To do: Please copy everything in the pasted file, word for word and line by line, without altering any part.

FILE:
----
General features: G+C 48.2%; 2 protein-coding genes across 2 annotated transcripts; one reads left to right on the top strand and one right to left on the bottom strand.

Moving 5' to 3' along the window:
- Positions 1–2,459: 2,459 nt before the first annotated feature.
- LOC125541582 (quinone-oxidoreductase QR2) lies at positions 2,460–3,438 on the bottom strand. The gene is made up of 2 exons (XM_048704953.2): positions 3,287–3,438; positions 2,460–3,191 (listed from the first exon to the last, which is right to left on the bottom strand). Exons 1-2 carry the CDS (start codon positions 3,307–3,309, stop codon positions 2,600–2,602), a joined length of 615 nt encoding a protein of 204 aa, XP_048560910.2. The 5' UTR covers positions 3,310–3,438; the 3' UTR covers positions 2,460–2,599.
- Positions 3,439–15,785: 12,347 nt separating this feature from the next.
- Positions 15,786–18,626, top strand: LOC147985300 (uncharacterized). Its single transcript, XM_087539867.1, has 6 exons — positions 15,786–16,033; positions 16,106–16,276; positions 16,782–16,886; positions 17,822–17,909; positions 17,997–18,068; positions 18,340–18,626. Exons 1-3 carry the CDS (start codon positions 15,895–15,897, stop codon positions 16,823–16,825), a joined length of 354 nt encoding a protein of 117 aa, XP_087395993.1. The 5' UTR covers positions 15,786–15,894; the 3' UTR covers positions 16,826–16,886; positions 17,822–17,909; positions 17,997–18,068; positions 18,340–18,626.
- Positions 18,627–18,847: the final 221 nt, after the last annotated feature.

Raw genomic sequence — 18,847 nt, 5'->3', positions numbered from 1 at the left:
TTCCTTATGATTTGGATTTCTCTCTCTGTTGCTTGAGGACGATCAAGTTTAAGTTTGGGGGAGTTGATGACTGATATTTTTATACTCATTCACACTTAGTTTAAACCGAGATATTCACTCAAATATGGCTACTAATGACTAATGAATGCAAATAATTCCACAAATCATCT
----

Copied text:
General features: G+C 48.2%; 2 protein-coding genes across 2 annotated transcripts; one reads left to right on the top strand and one right to left on the bottom strand.

Moving 5' to 3' along the window:
- Positions 1–2,459: 2,459 nt before the first annotated feature.
- LOC125541582 (quinone-oxidoreductase QR2) lies at positions 2,460–3,438 on the bottom strand. The gene is made up of 2 exons (XM_048704953.2): positions 3,287–3,438; positions 2,460–3,191 (listed from the first exon to the last, which is right to left on the bottom strand). Exons 1-2 carry the CDS (start codon positions 3,307–3,309, stop codon positions 2,600–2,602), a joined length of 615 nt encoding a protein of 204 aa, XP_048560910.2. The 5' UTR covers positions 3,310–3,438; the 3' UTR covers positions 2,460–2,599.
- Positions 3,439–15,785: 12,347 nt separating this feature from the next.
- Positions 15,786–18,626, top strand: LOC147985300 (uncharacterized). Its single transcript, XM_087539867.1, has 6 exons — positions 15,786–16,033; positions 16,106–16,276; positions 16,782–16,886; positions 17,822–17,909; positions 17,997–18,068; positions 18,340–18,626. Exons 1-3 carry the CDS (start codon positions 15,895–15,897, stop codon positions 16,823–16,825), a joined length of 354 nt encoding a protein of 117 aa, XP_087395993.1. The 5' UTR covers positions 15,786–15,894; the 3' UTR covers positions 16,826–16,886; positions 17,822–17,909; positions 17,997–18,068; positions 18,340–18,626.
- Positions 18,627–18,847: the final 221 nt, after the last annotated feature.

Raw genomic sequence — 18,847 nt, 5'->3', positions numbered from 1 at the left:
TTCCTTATGATTTGGATTTCTCTCTCTGTTGCTTGAGGACGATCAAGTTTAAGTTTGGGGGAGTTGATGACTGATATTTTTATACTCATTCACACTTAGTTTAAACCGAGATATTCACTCAAATATGGCTACTAATGACTAATGAATGCAAATAATTCCACAAATCATCT